K-Gr 2-Amelia, an enthusiastic new student in her American school, is more than ready for her first show-and-tell. She dons her beautiful fiesta dress with the three fancy skirts that reminds her of her Cuban homeland. However, when she sees the show-and-tell basket on the teacher's desk full of small items that the other students have brought, she feels as though she's made a horrible mistake. How an understanding teacher and interested classmates help Amelia to tell about her dress makes for a satisfying if slightly predictable story. The Spanish translation errs a bit on the side of the literal, but is generally correct, if uninspired. The English text has a lilt and cadence enhanced by the use of Spanish phrases embedded in it. The bright acrylic illustrations are vibrant and appealing, displaying busy scenes full of things to pore over. Use this with Anne Rockwell's Show & Tell Day (HarperCollins, 1997) for a look at an American primary-grade tradition. Copyright 2004 Reed Business Information.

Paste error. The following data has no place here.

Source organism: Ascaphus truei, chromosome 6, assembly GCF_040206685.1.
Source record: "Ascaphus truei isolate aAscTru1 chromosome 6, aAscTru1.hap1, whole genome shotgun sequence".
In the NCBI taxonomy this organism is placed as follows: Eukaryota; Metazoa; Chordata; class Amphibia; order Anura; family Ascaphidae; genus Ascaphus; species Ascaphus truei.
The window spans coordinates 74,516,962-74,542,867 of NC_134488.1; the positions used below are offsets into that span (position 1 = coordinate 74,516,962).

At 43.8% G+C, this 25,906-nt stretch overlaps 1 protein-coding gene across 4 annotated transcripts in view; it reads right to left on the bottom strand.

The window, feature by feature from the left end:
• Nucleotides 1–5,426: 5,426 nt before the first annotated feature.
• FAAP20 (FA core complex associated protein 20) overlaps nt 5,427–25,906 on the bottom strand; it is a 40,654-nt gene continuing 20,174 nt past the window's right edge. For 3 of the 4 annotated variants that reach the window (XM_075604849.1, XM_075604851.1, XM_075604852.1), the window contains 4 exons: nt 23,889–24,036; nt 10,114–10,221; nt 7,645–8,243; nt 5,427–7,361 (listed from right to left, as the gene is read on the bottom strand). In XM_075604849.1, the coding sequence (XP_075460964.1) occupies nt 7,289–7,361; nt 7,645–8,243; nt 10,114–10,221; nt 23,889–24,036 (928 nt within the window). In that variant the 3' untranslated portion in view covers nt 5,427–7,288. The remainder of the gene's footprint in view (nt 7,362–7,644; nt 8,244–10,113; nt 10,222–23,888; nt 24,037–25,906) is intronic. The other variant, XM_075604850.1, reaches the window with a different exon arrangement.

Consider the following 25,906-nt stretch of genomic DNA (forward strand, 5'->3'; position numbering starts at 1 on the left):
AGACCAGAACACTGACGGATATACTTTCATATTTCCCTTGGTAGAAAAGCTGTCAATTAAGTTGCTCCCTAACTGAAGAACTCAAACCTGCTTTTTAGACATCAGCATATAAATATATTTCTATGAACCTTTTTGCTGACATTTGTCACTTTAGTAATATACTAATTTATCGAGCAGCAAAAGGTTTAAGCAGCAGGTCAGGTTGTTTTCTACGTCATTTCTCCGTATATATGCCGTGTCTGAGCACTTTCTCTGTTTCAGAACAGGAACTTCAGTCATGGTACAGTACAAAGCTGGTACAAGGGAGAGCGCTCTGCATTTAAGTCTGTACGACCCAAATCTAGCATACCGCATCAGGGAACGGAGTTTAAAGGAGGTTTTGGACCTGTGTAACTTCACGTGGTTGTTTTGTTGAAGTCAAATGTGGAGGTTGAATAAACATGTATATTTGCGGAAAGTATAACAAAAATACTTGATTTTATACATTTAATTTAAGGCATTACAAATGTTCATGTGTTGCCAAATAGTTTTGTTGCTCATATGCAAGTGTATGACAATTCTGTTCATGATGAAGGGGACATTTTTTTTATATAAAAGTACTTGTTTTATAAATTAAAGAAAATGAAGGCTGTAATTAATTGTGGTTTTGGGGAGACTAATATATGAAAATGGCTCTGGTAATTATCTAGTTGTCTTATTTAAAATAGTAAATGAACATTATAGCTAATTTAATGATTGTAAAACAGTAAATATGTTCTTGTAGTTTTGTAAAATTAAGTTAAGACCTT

Amelia, a young Cuban immigrant to the US, is so excited to think of the possibilities of her first "show-and-tell" experience that she doesn't quite get the directions down; instead of bringing something small to put in the basket and pass around the room, she wears her fiesta dress. Utterly embarrassed when she realizes her mistake, she's at first too frightened to speak, but the swishing of her skirts against one another reminds her of the tropical breezes of home and loosens her tongue. While Amelia's timidity is directly related to her "foreignness," being different is an experience that all children face, and all will sympathize with her discomfort. Aviles's rich hues suggest the tropical warmth of Cuba, and the exaggerated roundness of her faces conveys the openness of Mrs. Jenner's multicultural classroom. Sweet-tempered and inviting, Chapra's debut zeroes in on a common emotion, while also introducing Amelia's Cuban culture, inserting Spanish words into the English text, and referring in passing to children named Parvati, Moyo, and Akio. (Picture book. 5-8)